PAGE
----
Divers make fresh bid to reach AirAsia main body
Authorities are trying to retrieve bodies from the jet's main section
Indonesian divers Friday made a fresh attempt to reach the main body of an AirAsia plane that crashed in the sea last month with 162 people on board, after their initial bid failed due to bad weather and rough seas.
Flight QZ8501 went down in the Java Sea on Dec. 28 in stormy weather during what was supposed to be a short trip from the Indonesian city of Surabaya to Singapore.
The plane's black boxes were recovered this week, providing investigators with a wealth of information to determine what caused the crash, and on Wednesday a Singapore navy vessel spotted the fuselage, the jet's main body.
So far just 50 bodies have been recovered, but authorities hope the main section will contain most of the passengers and crew.
Underwater photos taken by high-tech search equipment showed the fuselage and part of Malaysia-based AirAsia's motto -- "Now Everyone Can Fly" -- painted on the plane's exterior.
The first attempt on Thursday to reach the fuselage failed due to heavy rains, high waves and limited visibility under water.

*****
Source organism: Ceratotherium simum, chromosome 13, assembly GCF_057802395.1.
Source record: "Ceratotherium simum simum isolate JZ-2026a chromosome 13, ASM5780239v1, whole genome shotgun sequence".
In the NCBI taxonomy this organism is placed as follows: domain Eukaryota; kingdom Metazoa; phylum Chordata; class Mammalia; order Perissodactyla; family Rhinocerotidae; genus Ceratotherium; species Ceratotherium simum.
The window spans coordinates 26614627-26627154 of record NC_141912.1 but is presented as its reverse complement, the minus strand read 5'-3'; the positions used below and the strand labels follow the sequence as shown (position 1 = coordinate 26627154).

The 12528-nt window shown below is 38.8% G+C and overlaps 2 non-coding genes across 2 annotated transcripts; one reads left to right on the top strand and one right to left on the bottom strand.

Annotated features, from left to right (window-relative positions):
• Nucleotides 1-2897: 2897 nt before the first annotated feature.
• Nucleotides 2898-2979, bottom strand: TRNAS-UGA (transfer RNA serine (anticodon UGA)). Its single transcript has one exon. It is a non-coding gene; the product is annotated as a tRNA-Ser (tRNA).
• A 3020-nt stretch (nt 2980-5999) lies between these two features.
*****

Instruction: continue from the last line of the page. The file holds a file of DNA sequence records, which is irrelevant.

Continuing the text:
Five divers tried to descend to the main body again Friday morning, and search and rescue agency official S.B Supriyadi expressed hope that they would succeed.
"The weather is clear today, hopefully the divers will be able to reach the fuselage, examine its condition and see if there are any bodies inside," he told AFP.
Officials say that if it proves difficult to retrieve bodies from the main section while it is still on the seabed, search and rescue teams will try to lift it.
The plane's tail was raised out of the water last weekend using giant balloons.
Supriyadi said that balloons had been prepared to lift the fuselage if necessary, but cautioned an operation to raise the bulky wreckage could be difficult and it would likely be easier to recover the bodies one at a time.
There was a huge international hunt for the crashed plane, involving ships from several countries including the U.S. and China, but the search has now been scaled back.
The jet's black boxes, the flight data recorder and cockpit voice recorder, have been flown to Jakarta, where the National Transportation Safety Committee and international experts have started a probe.
Indonesia's meteorological agency has said bad weather may have caused the crash, but only the black boxes will be able to provide definitive answers.
All but seven of those on board the flight were Indonesian.